It’s almost time for the 4/20 ritual of marijuana (cannabis) smokers to unite for an annual smoke-fest. Whether you participate or not, as a Vancouverite it’s hard to escape the skunk-like haze that forms over the downtown core every April 20th.
” You could pay your taxes with cannabis hemp throughout America for over 200 years.” (as noted in Hemp's history)
I wonder what would happen if you tried that today? Taxes are due soon, are they not?
In more modern times, many artists have used the subject of marijuana within their artwork. They have done so both figuratively and literally.
Rip Off Press, in San Francisco, published the infamous Fabulous Furry Freak Brothers comic in the 1970’s. It was the first printing press to produce what is known as “underground comix” They were adult comics that dealt with the enjoyment of drugs, particularly marijuana. The Freak Brothers comic is all about getting stoned, and poking fun at the establishment and right-wing politics – typical of that counter-culture era.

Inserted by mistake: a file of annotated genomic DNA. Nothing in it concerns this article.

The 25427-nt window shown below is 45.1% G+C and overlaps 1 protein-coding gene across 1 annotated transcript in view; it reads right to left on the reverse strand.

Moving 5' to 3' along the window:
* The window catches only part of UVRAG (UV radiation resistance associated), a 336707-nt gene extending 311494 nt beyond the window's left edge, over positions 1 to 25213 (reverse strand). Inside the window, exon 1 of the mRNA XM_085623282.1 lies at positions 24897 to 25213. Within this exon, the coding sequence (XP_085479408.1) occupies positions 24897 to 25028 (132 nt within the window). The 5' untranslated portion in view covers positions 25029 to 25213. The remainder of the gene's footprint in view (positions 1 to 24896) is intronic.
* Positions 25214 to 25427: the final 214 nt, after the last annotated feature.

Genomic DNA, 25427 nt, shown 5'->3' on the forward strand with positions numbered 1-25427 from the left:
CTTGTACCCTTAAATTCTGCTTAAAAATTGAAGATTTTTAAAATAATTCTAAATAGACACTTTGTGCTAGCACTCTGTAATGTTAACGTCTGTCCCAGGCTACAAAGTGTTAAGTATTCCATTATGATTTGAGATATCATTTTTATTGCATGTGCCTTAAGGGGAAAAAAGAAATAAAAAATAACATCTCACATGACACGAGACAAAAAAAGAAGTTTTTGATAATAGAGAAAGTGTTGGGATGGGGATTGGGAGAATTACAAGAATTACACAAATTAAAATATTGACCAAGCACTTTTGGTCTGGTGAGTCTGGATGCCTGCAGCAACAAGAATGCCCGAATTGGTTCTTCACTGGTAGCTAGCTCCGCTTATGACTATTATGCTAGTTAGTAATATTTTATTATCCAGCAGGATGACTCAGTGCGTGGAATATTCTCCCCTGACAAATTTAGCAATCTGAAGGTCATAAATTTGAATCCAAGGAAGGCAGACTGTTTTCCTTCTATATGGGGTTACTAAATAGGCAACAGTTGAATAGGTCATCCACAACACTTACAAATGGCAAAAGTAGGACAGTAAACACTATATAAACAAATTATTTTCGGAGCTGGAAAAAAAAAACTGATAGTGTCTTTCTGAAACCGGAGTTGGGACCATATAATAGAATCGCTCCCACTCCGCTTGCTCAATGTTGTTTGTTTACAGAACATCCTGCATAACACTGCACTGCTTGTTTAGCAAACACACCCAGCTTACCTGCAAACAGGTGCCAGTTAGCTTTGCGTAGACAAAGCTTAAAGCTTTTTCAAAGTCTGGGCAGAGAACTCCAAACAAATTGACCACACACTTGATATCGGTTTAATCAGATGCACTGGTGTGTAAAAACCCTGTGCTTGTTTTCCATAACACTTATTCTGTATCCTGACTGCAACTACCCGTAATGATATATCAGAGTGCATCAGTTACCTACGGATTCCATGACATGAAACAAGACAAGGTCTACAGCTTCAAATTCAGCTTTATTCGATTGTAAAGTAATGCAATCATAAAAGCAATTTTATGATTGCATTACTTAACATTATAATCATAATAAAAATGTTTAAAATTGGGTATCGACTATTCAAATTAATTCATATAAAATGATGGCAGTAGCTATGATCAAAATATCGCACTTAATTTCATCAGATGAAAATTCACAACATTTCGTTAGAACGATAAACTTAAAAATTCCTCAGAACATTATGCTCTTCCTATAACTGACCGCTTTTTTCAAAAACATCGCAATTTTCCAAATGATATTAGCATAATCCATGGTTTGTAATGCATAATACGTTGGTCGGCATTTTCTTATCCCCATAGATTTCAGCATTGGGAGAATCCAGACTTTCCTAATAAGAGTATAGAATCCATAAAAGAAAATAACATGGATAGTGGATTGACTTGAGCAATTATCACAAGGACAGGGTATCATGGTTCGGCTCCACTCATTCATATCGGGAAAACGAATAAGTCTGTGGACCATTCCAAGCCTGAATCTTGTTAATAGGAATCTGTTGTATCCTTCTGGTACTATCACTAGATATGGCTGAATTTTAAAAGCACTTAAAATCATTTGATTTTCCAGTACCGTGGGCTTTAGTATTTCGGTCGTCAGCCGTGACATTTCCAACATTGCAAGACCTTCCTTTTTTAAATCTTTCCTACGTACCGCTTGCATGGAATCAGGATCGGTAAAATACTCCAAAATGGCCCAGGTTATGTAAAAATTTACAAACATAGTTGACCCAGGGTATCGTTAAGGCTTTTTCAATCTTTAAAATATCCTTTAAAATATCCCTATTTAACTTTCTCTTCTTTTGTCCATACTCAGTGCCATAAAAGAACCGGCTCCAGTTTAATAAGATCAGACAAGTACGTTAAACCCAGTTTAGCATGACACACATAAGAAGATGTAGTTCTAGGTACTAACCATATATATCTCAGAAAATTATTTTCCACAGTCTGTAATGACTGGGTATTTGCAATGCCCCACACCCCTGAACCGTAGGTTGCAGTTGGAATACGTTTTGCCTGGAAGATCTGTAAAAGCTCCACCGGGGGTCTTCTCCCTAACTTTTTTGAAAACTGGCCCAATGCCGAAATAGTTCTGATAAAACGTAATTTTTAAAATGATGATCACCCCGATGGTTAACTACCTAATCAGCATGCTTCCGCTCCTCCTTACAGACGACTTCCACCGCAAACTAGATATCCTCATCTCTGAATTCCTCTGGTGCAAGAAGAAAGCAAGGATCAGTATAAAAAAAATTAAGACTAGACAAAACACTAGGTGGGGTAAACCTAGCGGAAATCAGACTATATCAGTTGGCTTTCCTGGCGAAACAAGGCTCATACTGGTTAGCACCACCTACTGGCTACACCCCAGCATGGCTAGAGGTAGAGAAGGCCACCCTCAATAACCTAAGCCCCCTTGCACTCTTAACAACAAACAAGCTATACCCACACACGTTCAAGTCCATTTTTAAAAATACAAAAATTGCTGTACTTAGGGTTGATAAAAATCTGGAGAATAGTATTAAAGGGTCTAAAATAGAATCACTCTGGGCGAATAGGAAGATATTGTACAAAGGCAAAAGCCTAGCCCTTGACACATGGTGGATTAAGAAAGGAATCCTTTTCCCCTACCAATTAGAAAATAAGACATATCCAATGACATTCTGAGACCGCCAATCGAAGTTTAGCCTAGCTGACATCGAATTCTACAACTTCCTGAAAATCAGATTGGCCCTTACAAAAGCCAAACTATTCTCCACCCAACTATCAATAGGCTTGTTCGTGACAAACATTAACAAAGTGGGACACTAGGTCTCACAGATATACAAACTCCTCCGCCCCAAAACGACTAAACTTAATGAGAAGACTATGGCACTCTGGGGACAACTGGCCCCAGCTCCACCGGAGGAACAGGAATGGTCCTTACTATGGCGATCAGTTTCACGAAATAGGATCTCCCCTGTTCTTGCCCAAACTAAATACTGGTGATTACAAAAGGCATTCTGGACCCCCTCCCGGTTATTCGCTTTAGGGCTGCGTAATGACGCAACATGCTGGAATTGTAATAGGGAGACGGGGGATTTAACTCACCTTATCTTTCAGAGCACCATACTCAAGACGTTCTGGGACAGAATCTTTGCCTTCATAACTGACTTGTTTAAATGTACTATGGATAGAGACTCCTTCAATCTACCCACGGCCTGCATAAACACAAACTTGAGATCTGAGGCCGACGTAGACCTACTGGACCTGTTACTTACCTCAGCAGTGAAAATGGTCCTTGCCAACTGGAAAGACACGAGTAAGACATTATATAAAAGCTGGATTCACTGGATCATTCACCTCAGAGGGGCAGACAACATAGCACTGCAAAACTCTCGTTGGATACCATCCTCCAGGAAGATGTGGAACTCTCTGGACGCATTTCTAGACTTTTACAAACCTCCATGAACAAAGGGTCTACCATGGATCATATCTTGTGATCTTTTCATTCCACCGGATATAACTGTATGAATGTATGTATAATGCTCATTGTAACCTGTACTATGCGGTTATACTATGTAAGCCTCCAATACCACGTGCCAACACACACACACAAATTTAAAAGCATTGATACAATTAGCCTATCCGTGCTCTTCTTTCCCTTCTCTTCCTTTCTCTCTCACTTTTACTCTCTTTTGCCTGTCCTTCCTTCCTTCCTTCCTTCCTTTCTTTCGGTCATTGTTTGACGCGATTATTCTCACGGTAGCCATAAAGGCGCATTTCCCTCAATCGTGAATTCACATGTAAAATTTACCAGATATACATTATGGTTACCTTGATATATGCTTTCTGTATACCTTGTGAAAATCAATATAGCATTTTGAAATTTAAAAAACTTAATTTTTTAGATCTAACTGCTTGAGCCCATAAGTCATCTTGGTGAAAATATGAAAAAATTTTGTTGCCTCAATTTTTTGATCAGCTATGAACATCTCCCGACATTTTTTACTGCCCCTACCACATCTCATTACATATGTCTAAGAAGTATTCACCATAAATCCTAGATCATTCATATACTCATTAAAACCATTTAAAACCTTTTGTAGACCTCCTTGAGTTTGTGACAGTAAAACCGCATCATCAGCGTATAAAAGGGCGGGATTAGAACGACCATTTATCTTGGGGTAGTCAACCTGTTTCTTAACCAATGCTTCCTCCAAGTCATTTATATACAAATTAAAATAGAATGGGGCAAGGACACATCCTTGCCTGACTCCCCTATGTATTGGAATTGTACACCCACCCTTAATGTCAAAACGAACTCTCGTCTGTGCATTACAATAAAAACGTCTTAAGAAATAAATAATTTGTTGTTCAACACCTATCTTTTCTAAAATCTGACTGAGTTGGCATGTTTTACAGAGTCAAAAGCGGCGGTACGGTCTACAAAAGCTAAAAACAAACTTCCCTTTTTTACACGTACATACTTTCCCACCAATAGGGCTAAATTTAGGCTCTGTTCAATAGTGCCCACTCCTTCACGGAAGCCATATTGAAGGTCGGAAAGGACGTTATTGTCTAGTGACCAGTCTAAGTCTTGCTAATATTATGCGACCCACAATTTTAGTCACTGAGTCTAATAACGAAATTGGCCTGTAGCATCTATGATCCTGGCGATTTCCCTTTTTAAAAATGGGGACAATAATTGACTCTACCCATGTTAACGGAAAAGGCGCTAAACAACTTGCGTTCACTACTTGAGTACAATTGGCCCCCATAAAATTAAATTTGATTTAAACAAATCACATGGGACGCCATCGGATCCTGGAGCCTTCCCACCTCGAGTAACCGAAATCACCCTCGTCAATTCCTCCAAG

Fred Tomaselli is best known for his use of drugs as a medium. He embeds hemp leaves and various other psychoactive and pharmaceutical drugs of choice within his glossy, resin-covered paintings. As noted in Better living through chemistry…, he wants the drugs in his art to travel through the viewer’s eyeballs, rather than through their bloodstream to alter consciousness.
Taking things a step further is Fernando de La Rocque. He is known for his art-making process that involves smoking a joint. He blows marijuana smoke onto pre-cut stencils of religious or political figures laid down on canvas. He “paints” with marijuana smoke onto his stencil (and at the art world). For him, this process is all about creating controversy and dialogue through his art-making process.
So if on 4/20, at 4:20 you end up sitting and staring at a blank hemp canvas, you may want to roll it, light it and go 420ing.